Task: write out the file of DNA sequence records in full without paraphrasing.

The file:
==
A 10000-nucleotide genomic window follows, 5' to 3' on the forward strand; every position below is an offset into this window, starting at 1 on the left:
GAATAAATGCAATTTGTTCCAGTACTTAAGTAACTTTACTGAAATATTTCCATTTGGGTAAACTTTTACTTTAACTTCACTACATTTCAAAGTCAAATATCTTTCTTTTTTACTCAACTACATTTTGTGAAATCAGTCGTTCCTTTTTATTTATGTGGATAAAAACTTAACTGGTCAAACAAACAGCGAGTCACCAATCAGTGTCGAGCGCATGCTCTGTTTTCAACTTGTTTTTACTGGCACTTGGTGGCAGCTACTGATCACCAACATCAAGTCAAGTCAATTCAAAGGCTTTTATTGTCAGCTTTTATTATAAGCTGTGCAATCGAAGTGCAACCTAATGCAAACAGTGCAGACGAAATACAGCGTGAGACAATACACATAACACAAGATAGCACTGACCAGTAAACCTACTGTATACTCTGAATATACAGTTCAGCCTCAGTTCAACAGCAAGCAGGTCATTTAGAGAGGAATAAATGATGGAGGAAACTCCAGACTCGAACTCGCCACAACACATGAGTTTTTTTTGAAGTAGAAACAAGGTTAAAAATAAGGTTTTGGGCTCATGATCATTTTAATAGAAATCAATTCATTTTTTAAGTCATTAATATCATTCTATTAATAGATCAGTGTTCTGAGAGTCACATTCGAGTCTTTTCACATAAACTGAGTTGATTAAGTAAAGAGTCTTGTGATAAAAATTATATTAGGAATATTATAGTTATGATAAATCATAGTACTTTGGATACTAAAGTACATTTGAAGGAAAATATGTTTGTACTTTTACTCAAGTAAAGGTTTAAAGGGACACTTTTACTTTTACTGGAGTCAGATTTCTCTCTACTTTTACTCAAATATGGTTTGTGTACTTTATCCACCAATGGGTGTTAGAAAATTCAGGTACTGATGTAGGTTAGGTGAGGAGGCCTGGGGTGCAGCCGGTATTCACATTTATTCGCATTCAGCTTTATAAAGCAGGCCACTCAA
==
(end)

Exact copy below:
A 10000-nucleotide genomic window follows, 5' to 3' on the forward strand; every position below is an offset into this window, starting at 1 on the left:
GAATAAATGCAATTTGTTCCAGTACTTAAGTAACTTTACTGAAATATTTCCATTTGGGTAAACTTTTACTTTAACTTCACTACATTTCAAAGTCAAATATCTTTCTTTTTTACTCAACTACATTTTGTGAAATCAGTCGTTCCTTTTTATTTATGTGGATAAAAACTTAACTGGTCAAACAAACAGCGAGTCACCAATCAGTGTCGAGCGCATGCTCTGTTTTCAACTTGTTTTTACTGGCACTTGGTGGCAGCTACTGATCACCAACATCAAGTCAAGTCAATTCAAAGGCTTTTATTGTCAGCTTTTATTATAAGCTGTGCAATCGAAGTGCAACCTAATGCAAACAGTGCAGACGAAATACAGCGTGAGACAATACACATAACACAAGATAGCACTGACCAGTAAACCTACTGTATACTCTGAATATACAGTTCAGCCTCAGTTCAACAGCAAGCAGGTCATTTAGAGAGGAATAAATGATGGAGGAAACTCCAGACTCGAACTCGCCACAACACATGAGTTTTTTTTGAAGTAGAAACAAGGTTAAAAATAAGGTTTTGGGCTCATGATCATTTTAATAGAAATCAATTCATTTTTTAAGTCATTAATATCATTCTATTAATAGATCAGTGTTCTGAGAGTCACATTCGAGTCTTTTCACATAAACTGAGTTGATTAAGTAAAGAGTCTTGTGATAAAAATTATATTAGGAATATTATAGTTATGATAAATCATAGTACTTTGGATACTAAAGTACATTTGAAGGAAAATATGTTTGTACTTTTACTCAAGTAAAGGTTTAAAGGGACACTTTTACTTTTACTGGAGTCAGATTTCTCTCTACTTTTACTCAAATATGGTTTGTGTACTTTATCCACCAATGGGTGTTAGAAAATTCAGGTACTGATGTAGGTTAGGTGAGGAGGCCTGGGGTGCAGCCGGTATTCACATTTATTCGCATTCAGCTTTATAAAGCAGGCCACTCAA